P.E.I.'s Minister of Land Bloyce Thompson tabled changes to the province's Lands Protection Act in the legislature Wednesday, following through on a commitment to change the law in light of a case where a corporation was able to acquire land without cabinet approval.
"This whole exercise that we just went through is directly because of the investigation into [that] transfer of land," Thompson told reporters. "It's taken a while but … the Lands Protection [Act] is even going to be stronger than ever."
The Lands Protection Act puts limits on corporate and individual land holdings in the province, and requires cabinet sign off on some land purchases by corporations and non-residents.
Two years ago, Thompson vowed to close what he called loopholes in the legislation following an investigation into a land transaction in central Prince Edward Island.
A corporation was able to acquire 890 hectares of land without the transaction going to cabinet for approval.
That corporation, Red Fox Acres, listed Rebecca Irving as its sole director in P.E.I.'s corporate registry. Irving is a member of the larger Irving family with multiple corporate holdings, including potato processor Cavendish Farms.
Two individuals and a corporation "received correspondence asking them to divest land and become compliant with the Lands Protection Act," Thompson said in a written statement on Oct. 27, 2020.
The statement said the Island Regulatory and Appeals Commission investigation had found "reasonable and probable grounds" that the two individuals and corporation "contravened the Lands Protection Act by having aggregate land holdings in excess of the prescribed limits."
In response, Rebecca Irving and Red Fox Acres filed documents seeking a judicial review of Thompson's decision. That challenge is still underway.
8 of 13 recommendations included in bill
"This addresses the loophole," Thompson told reporters, referring to a specific proposed change which would in some cases require sales of corporate shares to be approved by cabinet, if the sale would result in one of the shareholders owning land above their prescribed limit.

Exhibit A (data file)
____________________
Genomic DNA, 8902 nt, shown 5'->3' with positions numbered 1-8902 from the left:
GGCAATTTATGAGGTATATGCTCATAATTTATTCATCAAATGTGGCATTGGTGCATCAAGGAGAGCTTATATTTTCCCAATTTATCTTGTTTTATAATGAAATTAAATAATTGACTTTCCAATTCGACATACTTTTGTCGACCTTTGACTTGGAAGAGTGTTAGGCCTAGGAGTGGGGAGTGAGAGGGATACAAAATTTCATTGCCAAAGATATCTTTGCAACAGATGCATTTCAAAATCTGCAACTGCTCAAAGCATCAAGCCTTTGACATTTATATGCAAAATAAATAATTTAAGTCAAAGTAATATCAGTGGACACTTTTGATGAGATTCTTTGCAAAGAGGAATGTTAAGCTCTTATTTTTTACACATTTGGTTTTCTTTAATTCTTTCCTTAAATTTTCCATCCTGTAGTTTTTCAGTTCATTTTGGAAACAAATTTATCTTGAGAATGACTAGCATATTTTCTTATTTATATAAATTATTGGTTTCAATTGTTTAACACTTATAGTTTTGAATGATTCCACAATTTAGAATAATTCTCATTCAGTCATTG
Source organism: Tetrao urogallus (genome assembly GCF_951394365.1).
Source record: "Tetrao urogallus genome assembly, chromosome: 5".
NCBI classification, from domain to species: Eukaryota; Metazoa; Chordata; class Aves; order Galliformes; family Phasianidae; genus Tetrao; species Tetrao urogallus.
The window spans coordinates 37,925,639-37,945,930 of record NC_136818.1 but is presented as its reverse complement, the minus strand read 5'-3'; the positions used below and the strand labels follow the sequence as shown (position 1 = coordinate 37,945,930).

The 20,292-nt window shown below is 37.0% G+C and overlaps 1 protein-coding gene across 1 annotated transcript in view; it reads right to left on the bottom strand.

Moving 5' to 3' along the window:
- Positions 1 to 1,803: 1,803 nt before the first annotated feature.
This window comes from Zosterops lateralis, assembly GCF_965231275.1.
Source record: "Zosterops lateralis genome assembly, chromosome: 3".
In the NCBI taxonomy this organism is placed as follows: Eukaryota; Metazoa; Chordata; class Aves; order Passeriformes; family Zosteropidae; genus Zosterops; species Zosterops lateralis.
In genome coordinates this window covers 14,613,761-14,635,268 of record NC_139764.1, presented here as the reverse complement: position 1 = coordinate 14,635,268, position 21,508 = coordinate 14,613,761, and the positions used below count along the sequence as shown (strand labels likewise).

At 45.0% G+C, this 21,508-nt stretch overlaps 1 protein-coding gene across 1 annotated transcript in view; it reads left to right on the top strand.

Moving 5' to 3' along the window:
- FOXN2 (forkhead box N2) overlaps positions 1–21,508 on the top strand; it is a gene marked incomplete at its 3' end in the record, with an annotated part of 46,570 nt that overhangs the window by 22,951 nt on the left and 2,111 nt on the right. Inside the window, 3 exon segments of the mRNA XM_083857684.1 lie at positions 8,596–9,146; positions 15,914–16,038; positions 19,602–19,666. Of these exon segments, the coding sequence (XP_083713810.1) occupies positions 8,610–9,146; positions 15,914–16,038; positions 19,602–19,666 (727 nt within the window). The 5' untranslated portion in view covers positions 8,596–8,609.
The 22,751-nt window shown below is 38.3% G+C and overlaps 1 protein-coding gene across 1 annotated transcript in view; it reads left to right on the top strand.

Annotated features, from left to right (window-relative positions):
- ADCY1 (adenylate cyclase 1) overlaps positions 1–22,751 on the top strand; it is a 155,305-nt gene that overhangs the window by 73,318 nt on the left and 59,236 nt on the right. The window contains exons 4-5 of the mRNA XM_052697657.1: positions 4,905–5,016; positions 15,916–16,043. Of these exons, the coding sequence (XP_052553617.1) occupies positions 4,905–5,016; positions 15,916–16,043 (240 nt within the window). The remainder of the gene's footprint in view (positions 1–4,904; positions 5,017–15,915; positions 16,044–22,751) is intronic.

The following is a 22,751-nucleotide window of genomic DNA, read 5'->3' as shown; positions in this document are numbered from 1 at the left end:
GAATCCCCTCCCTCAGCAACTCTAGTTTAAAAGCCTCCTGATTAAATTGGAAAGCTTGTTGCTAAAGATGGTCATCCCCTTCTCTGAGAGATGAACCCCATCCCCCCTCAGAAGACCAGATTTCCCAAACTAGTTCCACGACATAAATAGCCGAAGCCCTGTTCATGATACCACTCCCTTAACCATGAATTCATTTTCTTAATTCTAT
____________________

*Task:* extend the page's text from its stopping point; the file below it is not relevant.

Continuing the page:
Other changes proposed in the legislation include:
A refined definition to determine when a person or corporation has control of another corporation, for determining whether those combined land holdings would put them over their limit.
New power for the minister to order a divestiture of land. Under the current law, that requires a court order.
Leeway for landowners to have a maximum of nine years to divest after being ordered, with a timeline requiring growing percentages of the land in question to have been divested over time.
New fines for any officer, director or agent of a corporation found to have been involved in a contravention of the act, up to $20,000 each. The principal landowner in such a case already faces a fine of up to $250,000 under the act.
An advisory committee struck by government to examine the issue delivered its final report in July, putting forward 13 recommendations for change.
Thompson said the legislation tabled Thursday addresses eight of the recommendations. He said more changes will be brought forward in the future.
He said government would bring the amendments forward for debate in the hope of passing them during the current fall sitting of the legislature.
Thompson had tabled previous changes to the act two years ago but those were never put forward for a vote.
Investigation yet to be released
Thompson said the proposed changes will also increase transparency in how the province deals with land transactions and investigations.
Ministerial orders for divestiture would be public under the legislation. The Island Regulatory and Appeals Commission would be required to share results of its land holdings investigations with the parties being investigated, which currently isn't the case.
But it would only have to share those investigations with the minister if it was the minister who ordered the investigation.
Meanwhile, the IRAC report that led Thompson to promise all these changes has still not been released to the public, a year after Thompson received it.
In January, the privacy commissioner told the province it could release the investigation in response to a freedom of information request filed by CBC News. But that request has now been sent back to the commissioner for another review, at the request of a third party.